He told me a monkey could do a better job than me. Slap! Right in the kisser. The sad part is I stayed there for another 1.5 years before I finally left.
Because of his crushing criticism, I gave up on trying to do anything well there. And it’s especially sad because I hurt myself as much as I hurt the company with my bad attitude. Instead of adding to my superpowers, I regressed.
Many people had tried to talk with him about his bullying, but he didn’t really listen. I guess listening or changing wasn’t in his nature.
Which leads me to my 5 tips that a good manager uses with his or her employees.
1. Develop a Feedback Loop
Asking and listening to employees about what is going well and what isn’t going so well is so important to making them feel heard. If they don’t feel heard, they stop believing they matter.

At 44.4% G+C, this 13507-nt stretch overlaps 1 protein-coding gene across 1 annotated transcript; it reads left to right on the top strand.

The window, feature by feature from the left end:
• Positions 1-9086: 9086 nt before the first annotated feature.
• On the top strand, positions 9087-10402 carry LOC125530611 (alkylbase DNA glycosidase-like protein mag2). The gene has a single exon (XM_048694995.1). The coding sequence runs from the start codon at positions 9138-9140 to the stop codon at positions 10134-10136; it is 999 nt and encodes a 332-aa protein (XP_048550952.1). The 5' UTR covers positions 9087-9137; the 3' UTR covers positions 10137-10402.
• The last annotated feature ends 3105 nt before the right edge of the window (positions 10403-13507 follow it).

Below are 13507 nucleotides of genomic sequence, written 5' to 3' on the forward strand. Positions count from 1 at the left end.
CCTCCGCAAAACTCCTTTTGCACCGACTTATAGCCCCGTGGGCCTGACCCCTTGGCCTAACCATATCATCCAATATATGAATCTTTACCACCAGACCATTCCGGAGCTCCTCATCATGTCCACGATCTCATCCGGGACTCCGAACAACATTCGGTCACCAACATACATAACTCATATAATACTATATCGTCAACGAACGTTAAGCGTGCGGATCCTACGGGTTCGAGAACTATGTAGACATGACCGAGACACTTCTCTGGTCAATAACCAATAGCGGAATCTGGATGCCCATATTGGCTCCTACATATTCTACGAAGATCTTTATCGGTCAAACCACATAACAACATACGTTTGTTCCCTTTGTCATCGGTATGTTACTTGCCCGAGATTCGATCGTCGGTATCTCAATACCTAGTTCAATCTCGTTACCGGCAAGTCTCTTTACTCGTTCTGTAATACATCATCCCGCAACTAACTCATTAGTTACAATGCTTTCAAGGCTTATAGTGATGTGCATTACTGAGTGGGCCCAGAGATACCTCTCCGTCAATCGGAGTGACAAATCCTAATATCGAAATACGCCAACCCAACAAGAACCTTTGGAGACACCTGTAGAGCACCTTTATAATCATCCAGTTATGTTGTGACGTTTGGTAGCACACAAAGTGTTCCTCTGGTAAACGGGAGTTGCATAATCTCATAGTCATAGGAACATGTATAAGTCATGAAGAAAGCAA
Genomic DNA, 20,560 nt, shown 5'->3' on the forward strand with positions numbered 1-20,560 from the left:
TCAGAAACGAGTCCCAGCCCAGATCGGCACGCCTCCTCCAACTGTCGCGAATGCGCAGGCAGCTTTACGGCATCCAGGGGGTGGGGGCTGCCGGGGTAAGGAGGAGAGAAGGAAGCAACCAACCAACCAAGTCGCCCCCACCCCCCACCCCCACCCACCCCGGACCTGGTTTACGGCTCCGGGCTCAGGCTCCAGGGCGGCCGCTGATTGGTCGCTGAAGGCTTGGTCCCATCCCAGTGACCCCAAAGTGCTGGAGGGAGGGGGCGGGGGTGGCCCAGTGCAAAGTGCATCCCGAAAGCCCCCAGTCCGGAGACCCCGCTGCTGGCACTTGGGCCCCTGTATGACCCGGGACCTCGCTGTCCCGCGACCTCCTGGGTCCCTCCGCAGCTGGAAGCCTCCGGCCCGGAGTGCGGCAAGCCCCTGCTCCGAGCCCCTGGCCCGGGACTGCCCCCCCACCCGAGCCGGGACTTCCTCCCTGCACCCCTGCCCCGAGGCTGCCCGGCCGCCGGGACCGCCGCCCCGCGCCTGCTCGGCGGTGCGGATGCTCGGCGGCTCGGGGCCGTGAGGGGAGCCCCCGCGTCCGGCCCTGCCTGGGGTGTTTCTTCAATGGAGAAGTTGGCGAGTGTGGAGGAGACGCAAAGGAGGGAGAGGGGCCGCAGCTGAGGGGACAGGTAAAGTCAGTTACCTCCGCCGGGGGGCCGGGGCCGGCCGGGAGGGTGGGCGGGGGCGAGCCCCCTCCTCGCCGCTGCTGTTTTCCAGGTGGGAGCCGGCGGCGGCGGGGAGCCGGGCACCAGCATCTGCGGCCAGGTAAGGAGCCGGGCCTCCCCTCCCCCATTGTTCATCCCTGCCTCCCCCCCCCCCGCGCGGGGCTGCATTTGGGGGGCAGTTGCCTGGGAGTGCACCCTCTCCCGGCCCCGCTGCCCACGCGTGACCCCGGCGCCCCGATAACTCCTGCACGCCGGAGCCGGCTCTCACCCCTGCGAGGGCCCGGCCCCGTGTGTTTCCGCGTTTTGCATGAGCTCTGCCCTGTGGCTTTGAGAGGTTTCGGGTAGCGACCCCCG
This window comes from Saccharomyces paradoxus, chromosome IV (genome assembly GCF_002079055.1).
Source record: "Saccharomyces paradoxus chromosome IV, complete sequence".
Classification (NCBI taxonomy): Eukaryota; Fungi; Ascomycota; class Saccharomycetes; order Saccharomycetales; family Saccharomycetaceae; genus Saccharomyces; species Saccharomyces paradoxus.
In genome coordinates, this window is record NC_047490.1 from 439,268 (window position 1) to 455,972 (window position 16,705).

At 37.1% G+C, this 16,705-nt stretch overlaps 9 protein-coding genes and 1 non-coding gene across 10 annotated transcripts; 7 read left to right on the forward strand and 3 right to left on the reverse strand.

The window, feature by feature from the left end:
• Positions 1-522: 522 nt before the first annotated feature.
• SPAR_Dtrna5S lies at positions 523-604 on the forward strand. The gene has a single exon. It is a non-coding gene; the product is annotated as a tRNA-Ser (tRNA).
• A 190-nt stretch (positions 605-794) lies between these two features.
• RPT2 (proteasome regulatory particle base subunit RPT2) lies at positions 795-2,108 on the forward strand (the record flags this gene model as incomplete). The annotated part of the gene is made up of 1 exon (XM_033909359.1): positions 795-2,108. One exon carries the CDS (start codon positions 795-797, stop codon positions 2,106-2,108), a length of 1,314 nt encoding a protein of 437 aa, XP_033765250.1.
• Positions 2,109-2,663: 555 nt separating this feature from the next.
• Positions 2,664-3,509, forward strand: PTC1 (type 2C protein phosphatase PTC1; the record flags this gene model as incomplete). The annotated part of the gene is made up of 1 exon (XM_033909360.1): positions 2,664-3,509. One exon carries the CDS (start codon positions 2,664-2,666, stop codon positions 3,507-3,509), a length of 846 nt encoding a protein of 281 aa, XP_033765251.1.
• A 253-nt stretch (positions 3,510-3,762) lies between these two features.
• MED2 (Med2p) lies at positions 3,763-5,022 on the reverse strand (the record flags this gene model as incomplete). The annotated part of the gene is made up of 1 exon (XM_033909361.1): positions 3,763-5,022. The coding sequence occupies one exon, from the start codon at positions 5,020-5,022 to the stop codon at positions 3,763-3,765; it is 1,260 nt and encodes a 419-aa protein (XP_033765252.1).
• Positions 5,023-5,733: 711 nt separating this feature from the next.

Creating a simple feedback loop is the perfect place to start. I’ve recently worked with a company where we created an online Google doc where employees could voice their opinion and be anonymous if they wanted. They could just fill in the opinion section and leave the name prompt blank.
The CEO would then put the questions in a Word doc, answer the questions, and post his answers on their intranet and also email everyone a PDF.
We did create rules around submitting feedback. The questions, complaints, ideas, and appreciation had to be constructive, which meant no foul language, name-calling or pointing fingers. If an employee had a complaint, they also had to offer a solution.